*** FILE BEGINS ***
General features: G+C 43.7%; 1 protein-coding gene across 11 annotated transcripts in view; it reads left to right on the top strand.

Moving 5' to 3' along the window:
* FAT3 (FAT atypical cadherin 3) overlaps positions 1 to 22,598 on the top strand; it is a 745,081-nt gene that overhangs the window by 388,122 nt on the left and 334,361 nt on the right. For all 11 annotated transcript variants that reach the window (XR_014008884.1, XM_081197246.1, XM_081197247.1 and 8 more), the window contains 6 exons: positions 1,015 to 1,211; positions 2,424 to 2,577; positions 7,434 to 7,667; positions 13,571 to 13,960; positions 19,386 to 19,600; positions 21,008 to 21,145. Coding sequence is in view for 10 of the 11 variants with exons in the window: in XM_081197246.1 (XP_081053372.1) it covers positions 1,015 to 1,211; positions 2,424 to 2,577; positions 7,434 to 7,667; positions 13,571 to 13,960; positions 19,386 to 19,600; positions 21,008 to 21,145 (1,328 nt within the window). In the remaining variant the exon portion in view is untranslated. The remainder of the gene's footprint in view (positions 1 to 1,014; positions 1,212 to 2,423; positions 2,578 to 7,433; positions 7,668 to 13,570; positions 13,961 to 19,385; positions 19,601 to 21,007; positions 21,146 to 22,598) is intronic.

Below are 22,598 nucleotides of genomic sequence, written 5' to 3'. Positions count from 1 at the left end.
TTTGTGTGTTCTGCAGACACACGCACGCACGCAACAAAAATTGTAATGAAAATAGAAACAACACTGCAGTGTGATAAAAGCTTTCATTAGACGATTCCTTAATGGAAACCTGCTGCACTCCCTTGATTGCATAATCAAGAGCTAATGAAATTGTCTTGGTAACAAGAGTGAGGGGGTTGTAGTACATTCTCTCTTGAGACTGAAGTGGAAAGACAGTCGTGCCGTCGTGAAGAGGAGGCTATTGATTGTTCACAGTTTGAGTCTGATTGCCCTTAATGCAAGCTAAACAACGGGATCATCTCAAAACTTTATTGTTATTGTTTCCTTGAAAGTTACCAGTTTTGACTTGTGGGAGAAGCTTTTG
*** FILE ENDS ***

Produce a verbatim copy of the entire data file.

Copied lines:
General features: G+C 43.7%; 1 protein-coding gene across 11 annotated transcripts in view; it reads left to right on the top strand.

Moving 5' to 3' along the window:
* FAT3 (FAT atypical cadherin 3) overlaps positions 1 to 22,598 on the top strand; it is a 745,081-nt gene that overhangs the window by 388,122 nt on the left and 334,361 nt on the right. For all 11 annotated transcript variants that reach the window (XR_014008884.1, XM_081197246.1, XM_081197247.1 and 8 more), the window contains 6 exons: positions 1,015 to 1,211; positions 2,424 to 2,577; positions 7,434 to 7,667; positions 13,571 to 13,960; positions 19,386 to 19,600; positions 21,008 to 21,145. Coding sequence is in view for 10 of the 11 variants with exons in the window: in XM_081197246.1 (XP_081053372.1) it covers positions 1,015 to 1,211; positions 2,424 to 2,577; positions 7,434 to 7,667; positions 13,571 to 13,960; positions 19,386 to 19,600; positions 21,008 to 21,145 (1,328 nt within the window). In the remaining variant the exon portion in view is untranslated. The remainder of the gene's footprint in view (positions 1 to 1,014; positions 1,212 to 2,423; positions 2,578 to 7,433; positions 7,668 to 13,570; positions 13,961 to 19,385; positions 19,601 to 21,007; positions 21,146 to 22,598) is intronic.

Below are 22,598 nucleotides of genomic sequence, written 5' to 3'. Positions count from 1 at the left end.
TTTGTGTGTTCTGCAGACACACGCACGCACGCAACAAAAATTGTAATGAAAATAGAAACAACACTGCAGTGTGATAAAAGCTTTCATTAGACGATTCCTTAATGGAAACCTGCTGCACTCCCTTGATTGCATAATCAAGAGCTAATGAAATTGTCTTGGTAACAAGAGTGAGGGGGTTGTAGTACATTCTCTCTTGAGACTGAAGTGGAAAGACAGTCGTGCCGTCGTGAAGAGGAGGCTATTGATTGTTCACAGTTTGAGTCTGATTGCCCTTAATGCAAGCTAAACAACGGGATCATCTCAAAACTTTATTGTTATTGTTTCCTTGAAAGTTACCAGTTTTGACTTGTGGGAGAAGCTTTTG